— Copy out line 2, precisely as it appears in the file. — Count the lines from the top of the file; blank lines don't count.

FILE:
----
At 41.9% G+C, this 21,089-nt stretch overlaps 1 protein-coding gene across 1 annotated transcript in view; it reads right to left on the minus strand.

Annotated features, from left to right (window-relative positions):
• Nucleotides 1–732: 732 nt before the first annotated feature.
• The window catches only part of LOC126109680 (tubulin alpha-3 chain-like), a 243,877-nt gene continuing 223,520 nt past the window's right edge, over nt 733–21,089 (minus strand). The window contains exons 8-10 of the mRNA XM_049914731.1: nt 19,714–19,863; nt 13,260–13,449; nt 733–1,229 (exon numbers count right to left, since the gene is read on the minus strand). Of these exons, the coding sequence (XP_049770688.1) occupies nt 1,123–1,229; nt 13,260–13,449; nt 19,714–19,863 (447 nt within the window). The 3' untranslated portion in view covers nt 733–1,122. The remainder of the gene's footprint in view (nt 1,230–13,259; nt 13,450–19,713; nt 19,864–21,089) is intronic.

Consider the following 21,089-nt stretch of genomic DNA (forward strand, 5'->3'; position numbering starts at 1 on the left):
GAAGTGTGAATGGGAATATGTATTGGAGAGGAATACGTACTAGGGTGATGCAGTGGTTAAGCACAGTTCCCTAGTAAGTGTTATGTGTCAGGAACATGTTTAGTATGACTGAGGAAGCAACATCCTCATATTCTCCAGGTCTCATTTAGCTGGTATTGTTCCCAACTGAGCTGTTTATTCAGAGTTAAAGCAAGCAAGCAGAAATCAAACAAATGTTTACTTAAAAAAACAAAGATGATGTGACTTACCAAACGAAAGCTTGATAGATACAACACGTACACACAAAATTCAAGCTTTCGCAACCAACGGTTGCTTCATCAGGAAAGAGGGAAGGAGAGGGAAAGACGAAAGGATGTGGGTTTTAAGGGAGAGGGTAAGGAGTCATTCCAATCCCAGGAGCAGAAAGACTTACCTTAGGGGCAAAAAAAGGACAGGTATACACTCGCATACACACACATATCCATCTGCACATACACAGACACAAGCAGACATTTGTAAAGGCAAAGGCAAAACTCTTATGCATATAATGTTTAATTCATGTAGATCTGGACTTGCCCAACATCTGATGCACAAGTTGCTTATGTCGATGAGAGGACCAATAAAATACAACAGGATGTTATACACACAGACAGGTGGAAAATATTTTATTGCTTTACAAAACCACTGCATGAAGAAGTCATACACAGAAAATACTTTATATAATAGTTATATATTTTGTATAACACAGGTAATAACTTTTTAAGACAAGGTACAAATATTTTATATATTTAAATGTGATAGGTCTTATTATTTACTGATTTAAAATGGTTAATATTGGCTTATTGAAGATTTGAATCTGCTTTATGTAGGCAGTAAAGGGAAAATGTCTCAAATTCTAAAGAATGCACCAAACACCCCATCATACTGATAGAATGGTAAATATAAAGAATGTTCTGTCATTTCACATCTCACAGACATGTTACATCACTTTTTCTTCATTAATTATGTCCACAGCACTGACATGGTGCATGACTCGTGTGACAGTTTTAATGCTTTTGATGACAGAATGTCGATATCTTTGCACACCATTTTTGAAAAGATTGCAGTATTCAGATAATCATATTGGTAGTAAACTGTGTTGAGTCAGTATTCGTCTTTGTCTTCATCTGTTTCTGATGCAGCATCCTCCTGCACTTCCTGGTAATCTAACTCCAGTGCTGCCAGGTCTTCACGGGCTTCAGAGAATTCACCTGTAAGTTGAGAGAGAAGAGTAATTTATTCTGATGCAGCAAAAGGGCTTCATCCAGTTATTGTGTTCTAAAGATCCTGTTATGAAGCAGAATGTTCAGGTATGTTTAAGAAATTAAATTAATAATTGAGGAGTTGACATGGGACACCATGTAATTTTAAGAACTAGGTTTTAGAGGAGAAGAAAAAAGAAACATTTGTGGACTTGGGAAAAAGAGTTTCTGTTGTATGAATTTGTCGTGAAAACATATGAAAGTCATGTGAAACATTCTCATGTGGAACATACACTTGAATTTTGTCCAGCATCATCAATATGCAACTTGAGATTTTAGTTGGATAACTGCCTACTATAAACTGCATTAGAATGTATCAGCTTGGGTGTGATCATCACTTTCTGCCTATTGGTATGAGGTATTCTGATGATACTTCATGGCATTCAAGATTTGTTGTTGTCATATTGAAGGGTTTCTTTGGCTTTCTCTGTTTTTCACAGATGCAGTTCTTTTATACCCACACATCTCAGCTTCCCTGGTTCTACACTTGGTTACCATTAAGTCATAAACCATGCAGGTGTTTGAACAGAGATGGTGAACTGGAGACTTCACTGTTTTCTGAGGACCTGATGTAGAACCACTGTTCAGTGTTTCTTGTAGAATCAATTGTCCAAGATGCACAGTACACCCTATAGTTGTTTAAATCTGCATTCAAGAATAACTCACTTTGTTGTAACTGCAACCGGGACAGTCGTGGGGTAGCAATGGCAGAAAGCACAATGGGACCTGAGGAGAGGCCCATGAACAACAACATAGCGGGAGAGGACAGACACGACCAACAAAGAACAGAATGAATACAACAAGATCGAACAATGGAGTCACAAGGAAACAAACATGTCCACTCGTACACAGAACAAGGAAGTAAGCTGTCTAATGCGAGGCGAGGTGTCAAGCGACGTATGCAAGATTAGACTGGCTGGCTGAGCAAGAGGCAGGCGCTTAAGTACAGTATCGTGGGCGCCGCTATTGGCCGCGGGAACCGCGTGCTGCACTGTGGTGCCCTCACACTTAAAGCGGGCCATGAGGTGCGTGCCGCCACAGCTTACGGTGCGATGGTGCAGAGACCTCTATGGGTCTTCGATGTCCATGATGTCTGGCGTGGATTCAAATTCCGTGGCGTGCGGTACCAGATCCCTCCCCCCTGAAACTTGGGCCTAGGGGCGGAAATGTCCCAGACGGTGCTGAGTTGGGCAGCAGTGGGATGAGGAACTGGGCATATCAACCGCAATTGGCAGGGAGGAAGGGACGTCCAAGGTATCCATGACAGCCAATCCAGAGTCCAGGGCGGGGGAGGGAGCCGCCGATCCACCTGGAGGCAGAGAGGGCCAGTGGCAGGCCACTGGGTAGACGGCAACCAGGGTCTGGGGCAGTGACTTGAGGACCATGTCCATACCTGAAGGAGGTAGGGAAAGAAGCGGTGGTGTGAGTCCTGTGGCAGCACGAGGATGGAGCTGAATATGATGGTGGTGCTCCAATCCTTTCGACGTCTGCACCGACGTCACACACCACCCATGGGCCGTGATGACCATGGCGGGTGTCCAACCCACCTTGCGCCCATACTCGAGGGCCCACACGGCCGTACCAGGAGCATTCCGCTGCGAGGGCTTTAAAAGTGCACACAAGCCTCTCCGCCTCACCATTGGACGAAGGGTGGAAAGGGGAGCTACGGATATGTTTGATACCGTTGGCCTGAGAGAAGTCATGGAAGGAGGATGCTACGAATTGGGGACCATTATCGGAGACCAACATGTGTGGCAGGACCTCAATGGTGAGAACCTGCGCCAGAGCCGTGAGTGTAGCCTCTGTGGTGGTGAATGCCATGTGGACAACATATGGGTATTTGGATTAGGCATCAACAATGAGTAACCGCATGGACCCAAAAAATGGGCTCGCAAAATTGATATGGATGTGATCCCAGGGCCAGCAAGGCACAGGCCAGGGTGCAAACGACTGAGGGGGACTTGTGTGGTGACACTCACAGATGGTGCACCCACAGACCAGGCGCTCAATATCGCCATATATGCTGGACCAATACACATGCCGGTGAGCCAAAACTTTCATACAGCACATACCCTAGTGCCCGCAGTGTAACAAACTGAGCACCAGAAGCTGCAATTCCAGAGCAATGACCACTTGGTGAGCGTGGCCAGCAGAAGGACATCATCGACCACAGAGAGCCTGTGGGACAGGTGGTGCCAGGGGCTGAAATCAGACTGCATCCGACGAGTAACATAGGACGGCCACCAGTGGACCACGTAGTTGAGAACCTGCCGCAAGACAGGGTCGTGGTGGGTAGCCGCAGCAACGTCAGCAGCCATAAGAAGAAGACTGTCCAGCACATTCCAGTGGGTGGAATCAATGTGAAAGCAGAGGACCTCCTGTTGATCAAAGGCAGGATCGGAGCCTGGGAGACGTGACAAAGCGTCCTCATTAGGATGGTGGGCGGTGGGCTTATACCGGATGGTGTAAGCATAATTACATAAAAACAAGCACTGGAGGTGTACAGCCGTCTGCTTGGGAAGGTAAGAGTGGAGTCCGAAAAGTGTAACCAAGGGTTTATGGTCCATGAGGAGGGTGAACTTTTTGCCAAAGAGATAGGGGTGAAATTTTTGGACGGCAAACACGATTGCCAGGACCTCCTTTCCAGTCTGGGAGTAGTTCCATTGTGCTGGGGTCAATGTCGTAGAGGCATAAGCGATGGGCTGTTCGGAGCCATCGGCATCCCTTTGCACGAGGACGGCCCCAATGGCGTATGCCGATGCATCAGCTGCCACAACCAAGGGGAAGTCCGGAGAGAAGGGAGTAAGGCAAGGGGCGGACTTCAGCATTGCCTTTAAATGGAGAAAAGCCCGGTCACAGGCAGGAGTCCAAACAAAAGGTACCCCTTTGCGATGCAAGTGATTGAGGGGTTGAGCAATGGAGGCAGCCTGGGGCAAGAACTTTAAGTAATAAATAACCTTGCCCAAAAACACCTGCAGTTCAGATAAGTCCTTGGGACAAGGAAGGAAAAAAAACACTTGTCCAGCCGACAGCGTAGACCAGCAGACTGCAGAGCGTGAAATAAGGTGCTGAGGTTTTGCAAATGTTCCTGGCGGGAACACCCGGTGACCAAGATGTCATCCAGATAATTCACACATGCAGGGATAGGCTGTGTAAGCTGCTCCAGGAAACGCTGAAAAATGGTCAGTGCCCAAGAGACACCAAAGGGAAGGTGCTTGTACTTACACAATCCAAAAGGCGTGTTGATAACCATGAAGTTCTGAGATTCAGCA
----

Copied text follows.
Annotated features, from left to right (window-relative positions):